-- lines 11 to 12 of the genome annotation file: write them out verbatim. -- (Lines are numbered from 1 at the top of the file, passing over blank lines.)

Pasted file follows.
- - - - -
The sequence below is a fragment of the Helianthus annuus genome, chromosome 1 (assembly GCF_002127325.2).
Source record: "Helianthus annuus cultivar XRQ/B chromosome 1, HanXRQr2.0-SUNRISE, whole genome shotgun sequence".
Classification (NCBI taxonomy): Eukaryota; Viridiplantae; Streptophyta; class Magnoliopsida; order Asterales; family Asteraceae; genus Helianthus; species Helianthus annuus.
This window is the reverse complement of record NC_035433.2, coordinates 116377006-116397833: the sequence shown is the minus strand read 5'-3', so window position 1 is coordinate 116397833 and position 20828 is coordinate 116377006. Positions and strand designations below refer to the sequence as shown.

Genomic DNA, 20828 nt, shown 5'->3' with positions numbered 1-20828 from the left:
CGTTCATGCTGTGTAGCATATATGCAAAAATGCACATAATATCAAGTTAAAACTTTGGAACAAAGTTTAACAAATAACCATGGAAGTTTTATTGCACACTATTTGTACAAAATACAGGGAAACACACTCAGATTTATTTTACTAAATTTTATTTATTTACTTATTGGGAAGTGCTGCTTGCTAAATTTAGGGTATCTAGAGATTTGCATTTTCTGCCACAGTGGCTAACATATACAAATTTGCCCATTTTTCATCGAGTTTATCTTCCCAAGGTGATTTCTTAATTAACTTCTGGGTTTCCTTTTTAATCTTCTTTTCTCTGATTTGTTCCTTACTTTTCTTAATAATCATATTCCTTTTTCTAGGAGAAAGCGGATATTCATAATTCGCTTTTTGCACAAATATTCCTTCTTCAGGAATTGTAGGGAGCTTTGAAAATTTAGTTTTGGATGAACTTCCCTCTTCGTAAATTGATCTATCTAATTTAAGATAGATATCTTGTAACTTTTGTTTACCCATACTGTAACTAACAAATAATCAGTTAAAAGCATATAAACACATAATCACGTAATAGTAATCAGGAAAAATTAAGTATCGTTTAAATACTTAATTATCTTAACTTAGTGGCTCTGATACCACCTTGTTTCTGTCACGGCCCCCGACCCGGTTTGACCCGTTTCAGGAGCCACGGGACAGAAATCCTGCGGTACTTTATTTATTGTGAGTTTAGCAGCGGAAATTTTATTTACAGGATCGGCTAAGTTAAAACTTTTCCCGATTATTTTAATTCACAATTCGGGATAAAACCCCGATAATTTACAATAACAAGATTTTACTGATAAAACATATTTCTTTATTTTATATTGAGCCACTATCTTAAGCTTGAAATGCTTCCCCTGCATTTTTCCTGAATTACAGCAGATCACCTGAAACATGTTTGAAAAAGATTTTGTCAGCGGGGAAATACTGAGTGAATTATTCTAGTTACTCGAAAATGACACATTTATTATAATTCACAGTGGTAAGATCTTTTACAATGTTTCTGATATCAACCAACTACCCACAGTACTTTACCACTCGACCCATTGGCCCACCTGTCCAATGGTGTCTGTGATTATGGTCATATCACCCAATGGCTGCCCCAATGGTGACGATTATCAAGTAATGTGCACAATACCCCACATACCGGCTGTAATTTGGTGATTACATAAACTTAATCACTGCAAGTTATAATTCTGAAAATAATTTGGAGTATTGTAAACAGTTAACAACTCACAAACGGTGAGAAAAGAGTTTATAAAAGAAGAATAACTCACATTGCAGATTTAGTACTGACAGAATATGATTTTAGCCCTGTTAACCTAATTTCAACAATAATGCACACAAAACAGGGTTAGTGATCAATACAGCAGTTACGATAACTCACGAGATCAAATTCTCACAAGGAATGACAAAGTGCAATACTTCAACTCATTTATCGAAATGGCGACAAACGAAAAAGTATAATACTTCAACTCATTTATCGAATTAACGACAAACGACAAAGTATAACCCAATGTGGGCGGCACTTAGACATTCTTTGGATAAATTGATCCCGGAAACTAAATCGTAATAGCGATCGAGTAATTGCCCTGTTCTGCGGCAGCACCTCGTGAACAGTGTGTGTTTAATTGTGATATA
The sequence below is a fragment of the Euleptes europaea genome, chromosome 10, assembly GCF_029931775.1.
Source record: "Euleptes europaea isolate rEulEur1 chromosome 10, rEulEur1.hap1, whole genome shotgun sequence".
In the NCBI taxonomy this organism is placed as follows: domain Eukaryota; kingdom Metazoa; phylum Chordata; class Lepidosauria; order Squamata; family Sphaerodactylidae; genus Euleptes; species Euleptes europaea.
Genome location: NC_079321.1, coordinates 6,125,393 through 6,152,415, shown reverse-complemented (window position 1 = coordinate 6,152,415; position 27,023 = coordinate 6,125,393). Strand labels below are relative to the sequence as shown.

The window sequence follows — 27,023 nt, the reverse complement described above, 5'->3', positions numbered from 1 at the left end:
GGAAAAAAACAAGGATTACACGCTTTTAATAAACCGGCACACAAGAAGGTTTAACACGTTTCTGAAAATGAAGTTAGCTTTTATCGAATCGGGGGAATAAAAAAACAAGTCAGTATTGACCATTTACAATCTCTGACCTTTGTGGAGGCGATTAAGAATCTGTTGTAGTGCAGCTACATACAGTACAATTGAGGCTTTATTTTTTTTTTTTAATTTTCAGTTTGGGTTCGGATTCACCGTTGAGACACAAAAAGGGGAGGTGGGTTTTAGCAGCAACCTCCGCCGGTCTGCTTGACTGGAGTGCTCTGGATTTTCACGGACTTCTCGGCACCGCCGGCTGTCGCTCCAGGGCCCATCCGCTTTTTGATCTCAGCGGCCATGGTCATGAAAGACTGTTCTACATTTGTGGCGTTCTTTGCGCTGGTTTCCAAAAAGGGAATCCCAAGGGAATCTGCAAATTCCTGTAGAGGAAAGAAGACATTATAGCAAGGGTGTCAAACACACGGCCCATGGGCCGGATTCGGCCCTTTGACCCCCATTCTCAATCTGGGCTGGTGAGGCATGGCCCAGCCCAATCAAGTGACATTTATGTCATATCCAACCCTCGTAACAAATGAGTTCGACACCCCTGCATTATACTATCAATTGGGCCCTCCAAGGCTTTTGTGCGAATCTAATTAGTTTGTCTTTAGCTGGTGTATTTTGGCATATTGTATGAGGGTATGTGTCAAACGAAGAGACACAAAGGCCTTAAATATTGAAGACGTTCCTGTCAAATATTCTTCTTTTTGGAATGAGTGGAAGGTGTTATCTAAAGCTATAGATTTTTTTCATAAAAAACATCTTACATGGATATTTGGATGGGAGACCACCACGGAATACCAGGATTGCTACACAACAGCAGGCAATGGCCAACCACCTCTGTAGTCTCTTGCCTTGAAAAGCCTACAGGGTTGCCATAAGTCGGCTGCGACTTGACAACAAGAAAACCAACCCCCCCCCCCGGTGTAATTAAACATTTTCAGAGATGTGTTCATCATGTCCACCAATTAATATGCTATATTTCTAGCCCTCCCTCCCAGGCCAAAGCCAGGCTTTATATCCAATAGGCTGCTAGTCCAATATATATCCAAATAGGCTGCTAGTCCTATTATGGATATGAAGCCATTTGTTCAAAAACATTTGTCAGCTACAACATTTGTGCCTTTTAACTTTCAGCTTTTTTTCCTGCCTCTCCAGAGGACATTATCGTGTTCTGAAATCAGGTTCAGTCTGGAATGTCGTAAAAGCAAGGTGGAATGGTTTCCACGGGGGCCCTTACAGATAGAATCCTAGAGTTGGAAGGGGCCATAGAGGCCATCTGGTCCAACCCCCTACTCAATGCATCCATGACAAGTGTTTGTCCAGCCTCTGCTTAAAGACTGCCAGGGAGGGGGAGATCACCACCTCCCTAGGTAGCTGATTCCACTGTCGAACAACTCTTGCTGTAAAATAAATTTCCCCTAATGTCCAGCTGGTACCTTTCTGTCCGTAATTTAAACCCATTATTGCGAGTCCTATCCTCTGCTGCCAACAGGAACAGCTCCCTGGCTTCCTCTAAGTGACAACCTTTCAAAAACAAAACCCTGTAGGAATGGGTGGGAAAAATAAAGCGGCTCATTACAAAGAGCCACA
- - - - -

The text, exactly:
The window sequence follows — 27,023 nt, the reverse complement described above, 5'->3', positions numbered from 1 at the left end:
GGAAAAAAACAAGGATTACACGCTTTTAATAAACCGGCACACAAGAAGGTTTAACACGTTTCTGAAAATGAAGTTAGCTTTTATCGAATCGGGGGAATAAAAAAACAAGTCAGTATTGACCATTTACAATCTCTGACCTTTGTGGAGGCGATTAAGAATCTGTTGTAGTGCAGCTACATACAGTACAATTGAGGCTTTATTTTTTTTTTTTAATTTTCAGTTTGGGTTCGGATTCACCGTTGAGACACAAAAAGGGGAGGTGGGTTTTAGCAGCAACCTCCGCCGGTCTGCTTGACTGGAGTGCTCTGGATTTTCACGGACTTCTCGGCACCGCCGGCTGTCGCTCCAGGGCCCATCCGCTTTTTGATCTCAGCGGCCATGGTCATGAAAGACTGTTCTACATTTGTGGCGTTCTTTGCGCTGGTTTCCAAAAAGGGAATCCCAAGGGAATCTGCAAATTCCTGTAGAGGAAAGAAGACATTATAGCAAGGGTGTCAAACACACGGCCCATGGGCCGGATTCGGCCCTTTGACCCCCATTCTCAATCTGGGCTGGTGAGGCATGGCCCAGCCCAATCAAGTGACATTTATGTCATATCCAACCCTCGTAACAAATGAGTTCGACACCCCTGCATTATACTATCAATTGGGCCCTCCAAGGCTTTTGTGCGAATCTAATTAGTTTGTCTTTAGCTGGTGTATTTTGGCATATTGTATGAGGGTATGTGTCAAACGAAGAGACACAAAGGCCTTAAATATTGAAGACGTTCCTGTCAAATATTCTTCTTTTTGGAATGAGTGGAAGGTGTTATCTAAAGCTATAGATTTTTTTCATAAAAAACATCTTACATGGATATTTGGATGGGAGACCACCACGGAATACCAGGATTGCTACACAACAGCAGGCAATGGCCAACCACCTCTGTAGTCTCTTGCCTTGAAAAGCCTACAGGGTTGCCATAAGTCGGCTGCGACTTGACAACAAGAAAACCAACCCCCCCCCCCGGTGTAATTAAACATTTTCAGAGATGTGTTCATCATGTCCACCAATTAATATGCTATATTTCTAGCCCTCCCTCCCAGGCCAAAGCCAGGCTTTATATCCAATAGGCTGCTAGTCCAATATATATCCAAATAGGCTGCTAGTCCTATTATGGATATGAAGCCATTTGTTCAAAAACATTTGTCAGCTACAACATTTGTGCCTTTTAACTTTCAGCTTTTTTTCCTGCCTCTCCAGAGGACATTATCGTGTTCTGAAATCAGGTTCAGTCTGGAATGTCGTAAAAGCAAGGTGGAATGGTTTCCACGGGGGCCCTTACAGATAGAATCCTAGAGTTGGAAGGGGCCATAGAGGCCATCTGGTCCAACCCCCTACTCAATGCATCCATGACAAGTGTTTGTCCAGCCTCTGCTTAAAGACTGCCAGGGAGGGGGAGATCACCACCTCCCTAGGTAGCTGATTCCACTGTCGAACAACTCTTGCTGTAAAATAAATTTCCCCTAATGTCCAGCTGGTACCTTTCTGTCCGTAATTTAAACCCATTATTGCGAGTCCTATCCTCTGCTGCCAACAGGAACAGCTCCCTGGCTTCCTCTAAGTGACAACCTTTCAAAAACAAAACCCTGTAGGAATGGGTGGGAAAAATAAAGCGGCTCATTACAAAGAGCCACA